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Search engine Ecosia plants trees in exchange for searches. It uses pay-per-click ads to fund projects that positively impact both people and nature.

  • The more searches people make, the more trees Ecosia plants.
  • The German search engine finances its eco-regeneration activities through pay-per-click ads.
  • The company’s chief tree planting officer told Insider how it chooses which projects to fund.
  • See more stories on Insider’s business page.

Ecosia is a search engine with a difference.

For roughly every 45 searches made, the Berlin-based company plants a tree.

And Ecosia measures its success not based on how much money it makes, but on how many trees it has planted – and it’s planted almost 126 million so far, at a current rate of one tree per second.

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“Trees are really our currency,” Pieter Van Midwoud, the company’s chief tree planting officer, told Insider, calling it the company’s KPI.

When CEO Christian Kroll set up the company in December 2009, “he wanted to plant trees,” Midwoud said.

Ecosia CEO Christian Kroll

Ecosia CEO Christian Kroll set up the search engine so he could finance tree planting.

Ecosia


“He didn’t necessarily want to set up a search engine. His idea was: ‘where is there a lot of money to plant trees with?'”

“So the search engine was built to serve the purpose of planting the trees,” he said.

Midwoud has worked at Ecosia since 2016, and has overseen the company’s reforestation projects across the world. This involves choosing sites, ensuring the correct trees are planted in each region, working with local communities, and using satellite tech to monitor the trees.

Pieter Van Midwoud

Pieter Van Midwoud oversees Ecosia’s diverse tree portfolio.

Ecosia


Ecosia focuses largely on biodiversity hotspots with biologically isolated ecosystems, such as East African mountains, Madagascar, and the Brazilian coast.

Midwoud said Ecosia only plants native trees, and not exotic or invasive species. It’s planted more than 750 species so far and is working to create a diverse portfolio.

There are two main criteria that Ecosia considers when choosing which projects to support: they need to have an impact on both people and nature, supporting the local community, as well as restoring nature in the area.

Ecosia trees in Senegal

A tree-growing project that Ecosia has funded in Senegal.

Joshi Gottlieb/Ecosia


For projects to be successful, Midwoud said Ecosia has to understand the “socio-economic reality” of the communities it’s working with, and what drives them to take ownership of the projects.

Ecosia finances its tree planting through ads

Midwoud said there had been a big jump in users over recent years, especially among young people, as awareness of the climate crisis grows. He said it had the youngest audience of all search engines.

Ecosia describes its business model as “a hybrid between a non-profit and full-profit business.” Rather than using its profits to pay dividends to shareholders, it uses them to fund reforestation projects.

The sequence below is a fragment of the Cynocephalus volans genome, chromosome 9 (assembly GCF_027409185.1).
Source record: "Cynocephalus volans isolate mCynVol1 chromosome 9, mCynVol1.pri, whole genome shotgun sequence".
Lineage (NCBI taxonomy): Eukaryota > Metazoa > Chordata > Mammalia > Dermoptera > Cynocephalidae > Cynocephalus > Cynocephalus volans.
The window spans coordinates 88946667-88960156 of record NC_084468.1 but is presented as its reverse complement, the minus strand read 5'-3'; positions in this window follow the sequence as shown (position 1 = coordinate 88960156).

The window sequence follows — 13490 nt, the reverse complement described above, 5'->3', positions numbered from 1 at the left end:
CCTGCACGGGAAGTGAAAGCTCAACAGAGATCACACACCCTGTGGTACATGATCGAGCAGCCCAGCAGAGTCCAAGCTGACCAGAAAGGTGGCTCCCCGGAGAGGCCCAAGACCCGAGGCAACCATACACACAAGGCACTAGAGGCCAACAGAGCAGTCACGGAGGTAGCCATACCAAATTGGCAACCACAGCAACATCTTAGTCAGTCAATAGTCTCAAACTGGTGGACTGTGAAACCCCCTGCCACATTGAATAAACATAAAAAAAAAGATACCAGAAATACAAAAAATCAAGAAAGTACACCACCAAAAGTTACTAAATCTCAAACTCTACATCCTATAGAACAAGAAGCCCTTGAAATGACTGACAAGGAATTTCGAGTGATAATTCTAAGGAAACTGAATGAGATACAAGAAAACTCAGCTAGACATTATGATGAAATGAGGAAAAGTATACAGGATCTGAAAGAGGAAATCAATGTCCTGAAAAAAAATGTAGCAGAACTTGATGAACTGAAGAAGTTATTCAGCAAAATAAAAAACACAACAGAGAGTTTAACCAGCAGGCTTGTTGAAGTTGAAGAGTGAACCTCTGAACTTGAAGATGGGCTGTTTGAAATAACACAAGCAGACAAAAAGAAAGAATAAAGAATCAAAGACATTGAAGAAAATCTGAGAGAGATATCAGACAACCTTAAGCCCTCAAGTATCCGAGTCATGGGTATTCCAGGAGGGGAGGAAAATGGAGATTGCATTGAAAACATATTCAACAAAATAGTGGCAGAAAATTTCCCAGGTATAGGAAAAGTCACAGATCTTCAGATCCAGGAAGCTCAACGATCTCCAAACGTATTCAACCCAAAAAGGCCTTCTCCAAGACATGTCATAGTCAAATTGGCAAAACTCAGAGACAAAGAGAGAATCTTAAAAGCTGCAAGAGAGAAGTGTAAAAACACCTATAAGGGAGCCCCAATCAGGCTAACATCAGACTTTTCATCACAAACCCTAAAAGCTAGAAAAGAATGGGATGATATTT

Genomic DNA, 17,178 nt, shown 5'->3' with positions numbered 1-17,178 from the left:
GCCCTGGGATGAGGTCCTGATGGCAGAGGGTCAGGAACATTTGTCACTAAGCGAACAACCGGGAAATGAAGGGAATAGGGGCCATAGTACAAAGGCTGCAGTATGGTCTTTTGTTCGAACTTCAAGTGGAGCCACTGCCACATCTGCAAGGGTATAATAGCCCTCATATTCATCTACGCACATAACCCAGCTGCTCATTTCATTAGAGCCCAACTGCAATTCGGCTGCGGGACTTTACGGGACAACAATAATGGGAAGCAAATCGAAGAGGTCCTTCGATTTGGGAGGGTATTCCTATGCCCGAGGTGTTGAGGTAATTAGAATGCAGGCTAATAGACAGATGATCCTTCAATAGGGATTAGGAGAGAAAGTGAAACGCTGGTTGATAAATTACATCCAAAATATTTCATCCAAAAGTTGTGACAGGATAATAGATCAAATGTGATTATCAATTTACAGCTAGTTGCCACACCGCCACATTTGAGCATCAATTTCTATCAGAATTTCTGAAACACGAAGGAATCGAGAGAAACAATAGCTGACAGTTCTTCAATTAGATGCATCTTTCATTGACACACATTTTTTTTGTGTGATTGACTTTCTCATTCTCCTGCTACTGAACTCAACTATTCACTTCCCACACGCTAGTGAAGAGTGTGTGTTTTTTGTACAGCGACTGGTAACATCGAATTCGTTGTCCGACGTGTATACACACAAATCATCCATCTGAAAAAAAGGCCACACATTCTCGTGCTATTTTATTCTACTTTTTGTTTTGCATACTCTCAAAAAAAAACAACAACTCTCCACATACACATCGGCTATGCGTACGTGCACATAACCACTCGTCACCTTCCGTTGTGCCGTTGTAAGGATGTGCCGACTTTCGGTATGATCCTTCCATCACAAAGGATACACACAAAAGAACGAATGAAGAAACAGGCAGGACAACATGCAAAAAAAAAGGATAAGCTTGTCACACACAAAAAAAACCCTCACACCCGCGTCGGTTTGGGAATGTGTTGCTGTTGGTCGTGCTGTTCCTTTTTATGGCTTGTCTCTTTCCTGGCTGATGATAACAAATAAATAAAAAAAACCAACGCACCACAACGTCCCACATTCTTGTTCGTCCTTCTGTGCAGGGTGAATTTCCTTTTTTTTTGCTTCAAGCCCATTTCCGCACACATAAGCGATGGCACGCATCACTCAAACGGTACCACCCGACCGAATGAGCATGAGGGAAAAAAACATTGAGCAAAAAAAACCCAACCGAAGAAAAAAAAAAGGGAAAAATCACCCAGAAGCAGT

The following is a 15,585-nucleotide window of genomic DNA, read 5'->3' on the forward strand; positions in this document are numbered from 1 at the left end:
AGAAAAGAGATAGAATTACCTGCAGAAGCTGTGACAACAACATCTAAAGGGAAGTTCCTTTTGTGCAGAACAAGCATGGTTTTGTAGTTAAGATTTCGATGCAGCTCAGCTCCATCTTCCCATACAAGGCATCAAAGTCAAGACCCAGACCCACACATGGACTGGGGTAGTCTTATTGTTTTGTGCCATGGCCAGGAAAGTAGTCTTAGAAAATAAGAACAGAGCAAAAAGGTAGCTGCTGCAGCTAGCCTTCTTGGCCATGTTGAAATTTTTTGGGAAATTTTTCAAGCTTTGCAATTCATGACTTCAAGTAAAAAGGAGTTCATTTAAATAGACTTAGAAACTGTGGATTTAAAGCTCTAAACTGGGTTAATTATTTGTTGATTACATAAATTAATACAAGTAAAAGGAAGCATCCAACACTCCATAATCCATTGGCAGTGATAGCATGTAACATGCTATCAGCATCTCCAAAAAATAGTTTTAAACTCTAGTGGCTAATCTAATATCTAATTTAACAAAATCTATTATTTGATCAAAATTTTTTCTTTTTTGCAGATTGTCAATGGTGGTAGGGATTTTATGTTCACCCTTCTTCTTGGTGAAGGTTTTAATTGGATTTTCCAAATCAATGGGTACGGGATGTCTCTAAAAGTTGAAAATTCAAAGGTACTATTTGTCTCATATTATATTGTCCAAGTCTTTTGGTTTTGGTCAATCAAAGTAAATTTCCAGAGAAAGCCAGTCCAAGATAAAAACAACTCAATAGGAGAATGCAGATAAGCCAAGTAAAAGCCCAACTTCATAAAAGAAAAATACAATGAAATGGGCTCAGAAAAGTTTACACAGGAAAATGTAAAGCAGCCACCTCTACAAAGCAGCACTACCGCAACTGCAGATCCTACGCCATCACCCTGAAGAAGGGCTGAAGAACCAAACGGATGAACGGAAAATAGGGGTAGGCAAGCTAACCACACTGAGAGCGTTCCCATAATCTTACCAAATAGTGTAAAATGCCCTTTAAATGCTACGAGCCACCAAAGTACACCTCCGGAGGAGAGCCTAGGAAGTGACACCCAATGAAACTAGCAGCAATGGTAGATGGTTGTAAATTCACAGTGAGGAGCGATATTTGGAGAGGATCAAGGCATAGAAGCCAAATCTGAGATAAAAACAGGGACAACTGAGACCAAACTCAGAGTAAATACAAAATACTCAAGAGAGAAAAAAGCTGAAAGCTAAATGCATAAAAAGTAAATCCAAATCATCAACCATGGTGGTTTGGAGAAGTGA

In 2018, Ecosia became a “steward-owned” company, which means its shares can’t be sold at a profit or owned by people outside of the company, and that profits can’t be taken out of Ecosia.

Ecosia earns money from pay-per-click ads that appear alongside search results. The ads are delivered by Ecosia’s partner Bing, who pays Ecosia a share of the revenue generated via these ads.

Ecosia said the amount of the money it earns per click depends on the competition of the keyword and the value of what is being advertised.

Ecosia search engine homepage

Ecosia has planted almost 126 million trees.

Grace Dean/Ecosia


“A click on one of the more lucrative keyword ads may finance multiple trees at a time, others may finance a fraction,” the company says in its FAQs, noting that search terms like “bank account” are likely to be of higher value than “chocolate.” It said that it earns an average of 0.005 euros per search.

Because of this, the company said that its income varies between months. It gets less income during the European summer months because people would rather be outside, but revenue peaks during the winter, especially around the holidays.

The company focuses on transparency and publishes monthly financial reports that show how much money it made from searches, what percentage of its revenue went towards trees, and how many trees it planted.

Ghana cashew trees Ecosia

Ecosia supported a project in Ghana growing cashew trees.

Joshi Gottlieb/Ecosia


In April, Ecosia made 2.25 million euros. Just under half of this revenue — or 80% of its profits — went towards planting almost 7 million trees. The rest of the income was largely spent on direct and indirect costs such as taxes, salaries, and advertising. The remaining 20% of its profits went towards “green investments.”

As for Midwoud, his favorite species is the baobab, a tree with a nutritious fruit found mainly in Africa. The trees survive by storing a lot of water in their bark, and can grow up to more than 200 feet tall, making them often the only tree you can see.

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